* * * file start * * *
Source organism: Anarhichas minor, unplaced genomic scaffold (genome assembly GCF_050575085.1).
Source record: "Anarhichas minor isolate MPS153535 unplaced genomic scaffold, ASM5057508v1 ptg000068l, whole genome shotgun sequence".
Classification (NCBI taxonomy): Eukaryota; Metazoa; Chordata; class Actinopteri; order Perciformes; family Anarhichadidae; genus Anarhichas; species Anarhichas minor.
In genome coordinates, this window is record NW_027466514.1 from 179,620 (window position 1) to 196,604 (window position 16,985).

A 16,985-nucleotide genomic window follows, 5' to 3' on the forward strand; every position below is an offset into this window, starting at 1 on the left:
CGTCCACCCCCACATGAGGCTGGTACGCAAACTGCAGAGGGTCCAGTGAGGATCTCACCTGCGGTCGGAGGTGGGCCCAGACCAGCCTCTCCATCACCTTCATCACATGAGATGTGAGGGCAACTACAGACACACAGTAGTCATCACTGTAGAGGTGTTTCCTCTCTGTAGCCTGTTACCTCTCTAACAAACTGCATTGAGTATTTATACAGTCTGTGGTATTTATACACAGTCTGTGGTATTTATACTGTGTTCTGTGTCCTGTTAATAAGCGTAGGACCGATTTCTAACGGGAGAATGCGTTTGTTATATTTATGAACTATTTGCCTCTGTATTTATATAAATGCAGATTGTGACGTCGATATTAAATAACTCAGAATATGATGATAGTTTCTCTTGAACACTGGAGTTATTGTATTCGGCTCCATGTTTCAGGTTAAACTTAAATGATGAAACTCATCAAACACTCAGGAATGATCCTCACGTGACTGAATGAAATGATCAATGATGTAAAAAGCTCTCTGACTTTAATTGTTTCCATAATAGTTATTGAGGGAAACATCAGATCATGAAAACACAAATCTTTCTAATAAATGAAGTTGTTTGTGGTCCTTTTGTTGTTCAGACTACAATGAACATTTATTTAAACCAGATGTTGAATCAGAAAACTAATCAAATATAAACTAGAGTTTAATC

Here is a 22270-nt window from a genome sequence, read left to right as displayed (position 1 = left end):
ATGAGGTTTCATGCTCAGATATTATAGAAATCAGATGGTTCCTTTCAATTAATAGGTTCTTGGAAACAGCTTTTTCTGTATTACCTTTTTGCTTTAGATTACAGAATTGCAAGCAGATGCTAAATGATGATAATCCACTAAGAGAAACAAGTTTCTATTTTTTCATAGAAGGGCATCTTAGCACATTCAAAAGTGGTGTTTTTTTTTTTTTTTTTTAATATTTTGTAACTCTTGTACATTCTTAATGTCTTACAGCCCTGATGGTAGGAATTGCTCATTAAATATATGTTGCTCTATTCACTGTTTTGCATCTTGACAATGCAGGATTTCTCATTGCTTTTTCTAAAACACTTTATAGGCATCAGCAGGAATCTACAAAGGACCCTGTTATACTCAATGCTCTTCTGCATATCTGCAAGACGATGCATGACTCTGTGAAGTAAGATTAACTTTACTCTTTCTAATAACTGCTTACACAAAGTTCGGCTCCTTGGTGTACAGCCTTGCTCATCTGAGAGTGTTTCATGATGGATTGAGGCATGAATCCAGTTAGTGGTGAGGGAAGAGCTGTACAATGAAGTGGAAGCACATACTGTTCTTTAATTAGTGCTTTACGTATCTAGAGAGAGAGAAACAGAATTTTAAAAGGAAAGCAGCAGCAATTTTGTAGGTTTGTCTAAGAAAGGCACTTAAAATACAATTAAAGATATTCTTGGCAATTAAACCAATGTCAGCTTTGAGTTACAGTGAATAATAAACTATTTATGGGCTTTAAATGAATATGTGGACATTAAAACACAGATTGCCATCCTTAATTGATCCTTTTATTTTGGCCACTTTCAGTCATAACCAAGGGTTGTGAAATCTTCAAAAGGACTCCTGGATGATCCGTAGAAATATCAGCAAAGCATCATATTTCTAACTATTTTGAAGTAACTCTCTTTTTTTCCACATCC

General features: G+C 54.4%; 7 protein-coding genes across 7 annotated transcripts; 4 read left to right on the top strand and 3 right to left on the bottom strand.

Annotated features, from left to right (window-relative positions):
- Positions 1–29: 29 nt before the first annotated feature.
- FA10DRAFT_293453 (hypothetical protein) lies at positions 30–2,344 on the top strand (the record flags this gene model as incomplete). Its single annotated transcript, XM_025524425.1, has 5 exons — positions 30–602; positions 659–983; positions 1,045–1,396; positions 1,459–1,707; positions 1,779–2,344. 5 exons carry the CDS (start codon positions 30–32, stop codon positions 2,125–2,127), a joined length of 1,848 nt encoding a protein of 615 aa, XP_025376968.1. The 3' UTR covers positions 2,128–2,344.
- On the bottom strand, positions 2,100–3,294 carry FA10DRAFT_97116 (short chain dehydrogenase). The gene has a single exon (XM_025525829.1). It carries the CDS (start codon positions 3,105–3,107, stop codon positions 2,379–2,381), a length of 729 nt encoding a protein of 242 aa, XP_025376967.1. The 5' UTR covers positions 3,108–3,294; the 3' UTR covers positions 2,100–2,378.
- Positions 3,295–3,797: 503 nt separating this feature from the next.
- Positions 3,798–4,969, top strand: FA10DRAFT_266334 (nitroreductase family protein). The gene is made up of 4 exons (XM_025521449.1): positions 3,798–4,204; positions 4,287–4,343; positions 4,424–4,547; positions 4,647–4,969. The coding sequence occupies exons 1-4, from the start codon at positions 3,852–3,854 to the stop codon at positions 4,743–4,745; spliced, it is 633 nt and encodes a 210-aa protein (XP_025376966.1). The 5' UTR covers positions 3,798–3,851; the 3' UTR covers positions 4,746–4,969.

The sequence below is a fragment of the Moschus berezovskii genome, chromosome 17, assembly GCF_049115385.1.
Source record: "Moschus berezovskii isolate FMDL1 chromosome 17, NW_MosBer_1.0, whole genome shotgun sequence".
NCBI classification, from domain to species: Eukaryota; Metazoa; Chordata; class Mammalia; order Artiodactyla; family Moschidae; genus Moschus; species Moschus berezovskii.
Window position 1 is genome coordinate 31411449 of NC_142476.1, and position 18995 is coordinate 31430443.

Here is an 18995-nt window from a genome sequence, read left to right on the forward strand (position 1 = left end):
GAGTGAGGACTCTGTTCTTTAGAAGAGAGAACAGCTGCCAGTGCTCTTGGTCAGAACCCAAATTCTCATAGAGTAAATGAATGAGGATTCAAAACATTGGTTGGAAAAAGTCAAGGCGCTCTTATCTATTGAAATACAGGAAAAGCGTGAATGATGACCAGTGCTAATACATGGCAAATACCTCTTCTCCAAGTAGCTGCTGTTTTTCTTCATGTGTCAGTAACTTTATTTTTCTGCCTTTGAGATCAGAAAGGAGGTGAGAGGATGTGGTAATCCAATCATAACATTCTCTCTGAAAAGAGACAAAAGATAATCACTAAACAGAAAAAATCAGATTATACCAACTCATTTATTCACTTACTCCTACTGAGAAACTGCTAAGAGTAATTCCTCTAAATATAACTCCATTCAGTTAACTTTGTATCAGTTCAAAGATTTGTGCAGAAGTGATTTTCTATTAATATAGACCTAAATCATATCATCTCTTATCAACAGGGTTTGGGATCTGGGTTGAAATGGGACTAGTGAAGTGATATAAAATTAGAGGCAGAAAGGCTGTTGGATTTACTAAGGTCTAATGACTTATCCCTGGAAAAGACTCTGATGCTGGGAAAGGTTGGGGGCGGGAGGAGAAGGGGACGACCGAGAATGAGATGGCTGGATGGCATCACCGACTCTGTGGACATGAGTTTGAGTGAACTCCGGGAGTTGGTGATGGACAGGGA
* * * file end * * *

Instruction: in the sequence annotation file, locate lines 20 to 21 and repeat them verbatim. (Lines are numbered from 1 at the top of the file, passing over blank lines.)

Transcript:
Here is an 18995-nt window from a genome sequence, read left to right on the forward strand (position 1 = left end):
GAGTGAGGACTCTGTTCTTTAGAAGAGAGAACAGCTGCCAGTGCTCTTGGTCAGAACCCAAATTCTCATAGAGTAAATGAATGAGGATTCAAAACATTGGTTGGAAAAAGTCAAGGCGCTCTTATCTATTGAAATACAGGAAAAGCGTGAATGATGACCAGTGCTAATACATGGCAAATACCTCTTCTCCAAGTAGCTGCTGTTTTTCTTCATGTGTCAGTAACTTTATTTTTCTGCCTTTGAGATCAGAAAGGAGGTGAGAGGATGTGGTAATCCAATCATAACATTCTCTCTGAAAAGAGACAAAAGATAATCACTAAACAGAAAAAATCAGATTATACCAACTCATTTATTCACTTACTCCTACTGAGAAACTGCTAAGAGTAATTCCTCTAAATATAACTCCATTCAGTTAACTTTGTATCAGTTCAAAGATTTGTGCAGAAGTGATTTTCTATTAATATAGACCTAAATCATATCATCTCTTATCAACAGGGTTTGGGATCTGGGTTGAAATGGGACTAGTGAAGTGATATAAAATTAGAGGCAGAAAGGCTGTTGGATTTACTAAGGTCTAATGACTTATCCCTGGAAAAGACTCTGATGCTGGGAAAGGTTGGGGGCGGGAGGAGAAGGGGACGACCGAGAATGAGATGGCTGGATGGCATCACCGACTCTGTGGACATGAGTTTGAGTGAACTCCGGGAGTTGGTGATGGACAGGGA